Making Sense of the New York Auctions
San Francisco Chronicle
“People were ready for the worst, but the worst didn’t happen,” said Muller, who opened his gallery in 1979 and specializes in modern and contemporary works and the Russian avant-garde. “The works that sold either went at or below the low estimate.” [ . . . ]
“Everybody is concerned about what is happening,” said Rena Bransten, who opened her gallery in San Francisco 30 years ago. “I’ve gone through this before, but this is so different because it’s global. And, part of being a dealer is not only selling art but supporting your artists.” [ . . . ]
“We’re seeing a correction whose time has come,” said Gretchen Berggruen, co-owner of the John Berggruen Gallery in San Francisco, which opened in 1970 and specializes in 20th and 21st century American and European art. “What is still selling is work that doesn’t have an overblown sense of fashion, and by that I mean that the artist is young, ‘everyone’ has to have his work, and you’re lucky if you can get it for $150,000. It’s now more about finding very good quality work at a fair price. People have had to become more realistic.”
Even Art Takes a Hit in an Economic Downturn (San Francisco Chronicle)
One thing that distinguishes this ostensible art crash from the last one in 1990–91 is its range. No one emerges unscathed from this financial catastrophe. The global financial crisis had a more localised effect 20 years ago, centred around London and New York, at least insofar as the art market was concerned. But that was then, and this art world is a much more equitable, global place. It’s unclear who would emerge to support the art world in a rough spot. The Emirates? Europe? Many have predicted that the Russians will descend upon Art Basel Miami Beach in December, a final surge against the notion of a crash. Yet a falling commodities market that buoyed Russia, the depreciation of the ruble and trouble for the oligarch class would suggest that this hope is illusory.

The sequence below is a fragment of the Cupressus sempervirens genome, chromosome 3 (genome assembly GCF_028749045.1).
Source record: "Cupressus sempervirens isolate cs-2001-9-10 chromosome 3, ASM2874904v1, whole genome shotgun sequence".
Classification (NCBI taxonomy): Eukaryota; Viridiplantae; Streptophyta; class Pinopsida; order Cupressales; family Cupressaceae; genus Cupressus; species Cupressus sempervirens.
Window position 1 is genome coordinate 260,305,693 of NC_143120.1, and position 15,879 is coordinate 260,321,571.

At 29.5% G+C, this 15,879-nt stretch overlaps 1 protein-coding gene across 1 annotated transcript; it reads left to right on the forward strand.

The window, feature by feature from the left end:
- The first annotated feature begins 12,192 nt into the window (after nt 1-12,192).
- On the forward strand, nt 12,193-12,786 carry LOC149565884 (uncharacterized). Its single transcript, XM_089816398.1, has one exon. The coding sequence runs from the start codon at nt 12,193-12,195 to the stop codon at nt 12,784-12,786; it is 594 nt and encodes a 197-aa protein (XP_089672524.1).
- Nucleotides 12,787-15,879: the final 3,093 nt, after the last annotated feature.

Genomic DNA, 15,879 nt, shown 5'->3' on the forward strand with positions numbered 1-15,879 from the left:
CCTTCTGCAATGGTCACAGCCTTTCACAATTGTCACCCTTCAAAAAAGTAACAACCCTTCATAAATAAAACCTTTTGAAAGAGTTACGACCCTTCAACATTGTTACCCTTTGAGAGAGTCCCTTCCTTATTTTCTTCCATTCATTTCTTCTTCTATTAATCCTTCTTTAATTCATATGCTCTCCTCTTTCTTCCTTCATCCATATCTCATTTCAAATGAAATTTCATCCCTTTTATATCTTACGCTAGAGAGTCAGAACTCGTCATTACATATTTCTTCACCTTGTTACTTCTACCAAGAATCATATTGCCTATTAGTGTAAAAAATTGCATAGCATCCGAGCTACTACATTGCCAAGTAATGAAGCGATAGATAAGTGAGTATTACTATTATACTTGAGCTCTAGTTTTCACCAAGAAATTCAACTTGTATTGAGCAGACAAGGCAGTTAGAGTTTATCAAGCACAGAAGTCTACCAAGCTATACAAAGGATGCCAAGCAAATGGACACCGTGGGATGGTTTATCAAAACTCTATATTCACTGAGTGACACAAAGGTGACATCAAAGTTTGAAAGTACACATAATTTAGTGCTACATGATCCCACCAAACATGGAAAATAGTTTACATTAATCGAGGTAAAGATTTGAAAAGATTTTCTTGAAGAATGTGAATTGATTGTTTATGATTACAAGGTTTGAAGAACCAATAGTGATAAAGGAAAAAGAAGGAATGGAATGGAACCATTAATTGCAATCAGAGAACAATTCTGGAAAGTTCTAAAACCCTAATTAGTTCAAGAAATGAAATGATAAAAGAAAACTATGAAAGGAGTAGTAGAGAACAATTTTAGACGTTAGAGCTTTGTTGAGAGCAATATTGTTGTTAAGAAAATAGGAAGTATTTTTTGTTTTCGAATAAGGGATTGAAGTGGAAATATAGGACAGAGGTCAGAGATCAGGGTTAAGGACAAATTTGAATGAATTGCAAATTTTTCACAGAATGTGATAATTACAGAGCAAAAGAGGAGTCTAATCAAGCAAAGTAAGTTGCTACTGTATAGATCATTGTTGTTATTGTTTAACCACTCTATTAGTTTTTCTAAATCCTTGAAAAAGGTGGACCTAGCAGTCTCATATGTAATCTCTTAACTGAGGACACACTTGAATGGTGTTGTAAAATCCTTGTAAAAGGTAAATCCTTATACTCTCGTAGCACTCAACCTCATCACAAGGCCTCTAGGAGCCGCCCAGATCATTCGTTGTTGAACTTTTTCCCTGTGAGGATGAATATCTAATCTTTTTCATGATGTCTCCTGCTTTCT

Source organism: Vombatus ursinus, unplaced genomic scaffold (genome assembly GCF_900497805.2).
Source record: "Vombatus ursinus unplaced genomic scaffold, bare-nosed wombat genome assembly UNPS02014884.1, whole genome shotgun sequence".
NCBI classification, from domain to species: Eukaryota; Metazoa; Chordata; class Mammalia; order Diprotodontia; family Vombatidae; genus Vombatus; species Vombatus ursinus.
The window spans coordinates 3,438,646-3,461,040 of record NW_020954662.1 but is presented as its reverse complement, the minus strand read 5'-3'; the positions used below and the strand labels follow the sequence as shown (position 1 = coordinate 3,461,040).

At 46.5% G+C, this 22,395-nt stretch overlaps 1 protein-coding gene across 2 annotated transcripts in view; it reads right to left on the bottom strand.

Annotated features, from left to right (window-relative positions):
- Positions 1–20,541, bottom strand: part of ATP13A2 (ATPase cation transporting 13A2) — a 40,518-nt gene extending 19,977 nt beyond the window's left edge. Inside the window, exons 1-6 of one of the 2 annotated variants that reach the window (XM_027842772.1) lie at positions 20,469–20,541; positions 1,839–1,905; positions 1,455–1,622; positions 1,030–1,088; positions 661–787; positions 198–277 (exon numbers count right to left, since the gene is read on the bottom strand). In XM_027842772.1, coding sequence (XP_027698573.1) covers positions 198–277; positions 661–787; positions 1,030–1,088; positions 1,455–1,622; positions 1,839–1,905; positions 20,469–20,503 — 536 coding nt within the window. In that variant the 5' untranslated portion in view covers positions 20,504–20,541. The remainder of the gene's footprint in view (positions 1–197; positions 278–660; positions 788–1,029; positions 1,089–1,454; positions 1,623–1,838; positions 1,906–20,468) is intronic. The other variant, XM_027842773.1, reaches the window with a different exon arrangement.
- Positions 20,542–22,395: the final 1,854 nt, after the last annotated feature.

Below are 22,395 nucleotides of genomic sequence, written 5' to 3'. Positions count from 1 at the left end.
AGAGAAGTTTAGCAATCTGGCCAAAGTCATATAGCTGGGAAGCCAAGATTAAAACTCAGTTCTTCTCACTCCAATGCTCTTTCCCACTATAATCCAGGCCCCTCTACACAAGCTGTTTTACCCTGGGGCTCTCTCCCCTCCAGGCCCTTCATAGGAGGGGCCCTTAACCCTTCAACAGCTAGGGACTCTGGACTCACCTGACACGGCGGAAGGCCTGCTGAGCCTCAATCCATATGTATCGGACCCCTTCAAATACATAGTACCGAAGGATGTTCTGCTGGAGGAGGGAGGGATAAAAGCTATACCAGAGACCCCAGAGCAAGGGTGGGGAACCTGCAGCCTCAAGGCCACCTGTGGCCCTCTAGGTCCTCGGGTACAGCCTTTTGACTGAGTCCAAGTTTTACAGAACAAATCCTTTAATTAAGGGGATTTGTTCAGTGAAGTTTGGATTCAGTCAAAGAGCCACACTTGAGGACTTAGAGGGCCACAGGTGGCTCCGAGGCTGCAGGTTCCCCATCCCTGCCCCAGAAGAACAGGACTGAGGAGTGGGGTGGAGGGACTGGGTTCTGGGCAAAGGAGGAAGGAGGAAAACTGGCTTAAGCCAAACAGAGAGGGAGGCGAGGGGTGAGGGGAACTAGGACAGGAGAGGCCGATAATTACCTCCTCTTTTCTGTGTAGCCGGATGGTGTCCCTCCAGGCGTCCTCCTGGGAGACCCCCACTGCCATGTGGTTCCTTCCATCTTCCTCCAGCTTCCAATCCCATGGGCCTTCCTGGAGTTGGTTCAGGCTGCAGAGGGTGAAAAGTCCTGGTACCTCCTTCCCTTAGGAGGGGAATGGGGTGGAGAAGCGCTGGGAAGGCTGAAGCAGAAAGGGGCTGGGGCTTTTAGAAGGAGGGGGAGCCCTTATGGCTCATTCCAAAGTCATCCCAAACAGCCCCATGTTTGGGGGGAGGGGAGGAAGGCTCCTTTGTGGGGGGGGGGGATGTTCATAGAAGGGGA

The Art World Goes Crunch (The Guardian)
Art + Auction/ArtInfo
“It was the same as the other two auctions,” quipped Edlis as he exited the salesroom after the 50-minute auction. “Everything was 40 percent off, just like at Barney’s.” [ . . . ]
Though the numbers seem tiny when compared to the lots at giants Christie’s and Sotheby’s evening sales, auctioneer and chairman Simon de Pury made the significant point that, “We certainly were the only auction house this week to make any money.” [ . . . ]
De Pury was referring to the heavily guaranteed kit at his uptown rivals, which both lost millions on their poorly timed market bets. [ . . . ]
“In hindsight,” said Phillips’s contemporary head Michael McGinnis, “not giving guarantees was the right strategy in this economy.” Speaking to future sales, McGinnis said, “We need to tighten volume and get tough on lowering estimates and reserves,” which he pegs at a jaw-dropping 40 to 50 percent of current estimates.
Phillips Goes Downward with the Flow (ArtInfo)
The New York Times
Late Friday afternoon Sotheby’s, the a public company, reported that it had lost $28.2 million from guarantees at its contemporary art auctions last week. That brought its total losses to about $52 million this fall, all from guarantees. Executives at Christie’s, which is a private company and therefore not obligated to release its finances, also admitted to having lost millions of dollars